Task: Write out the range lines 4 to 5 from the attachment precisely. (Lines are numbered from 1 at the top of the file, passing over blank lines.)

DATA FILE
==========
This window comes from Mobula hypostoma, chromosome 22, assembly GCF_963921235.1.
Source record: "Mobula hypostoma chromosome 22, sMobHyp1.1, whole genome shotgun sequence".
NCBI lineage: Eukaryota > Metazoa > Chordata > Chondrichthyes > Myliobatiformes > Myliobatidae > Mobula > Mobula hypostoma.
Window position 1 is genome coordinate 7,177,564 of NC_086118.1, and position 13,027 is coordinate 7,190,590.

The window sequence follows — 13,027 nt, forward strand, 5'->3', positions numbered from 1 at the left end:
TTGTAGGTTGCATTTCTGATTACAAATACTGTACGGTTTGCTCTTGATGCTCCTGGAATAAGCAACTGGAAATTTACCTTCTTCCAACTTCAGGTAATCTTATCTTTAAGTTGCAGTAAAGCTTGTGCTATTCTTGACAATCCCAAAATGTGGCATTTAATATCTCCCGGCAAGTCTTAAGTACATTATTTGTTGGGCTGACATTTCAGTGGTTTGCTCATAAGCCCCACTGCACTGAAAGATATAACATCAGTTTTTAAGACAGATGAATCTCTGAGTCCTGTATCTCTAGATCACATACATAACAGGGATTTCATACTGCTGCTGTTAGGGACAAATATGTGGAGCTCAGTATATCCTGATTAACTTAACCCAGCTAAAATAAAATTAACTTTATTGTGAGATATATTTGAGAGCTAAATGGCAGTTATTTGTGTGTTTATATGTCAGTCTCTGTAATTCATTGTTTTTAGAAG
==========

Window position 1 is genome coordinate 7,177,564 of NC_086118.1, and position 13,027 is coordinate 7,190,590.

The window sequence follows — 13,027 nt, forward strand, 5'->3', positions numbered from 1 at the left end: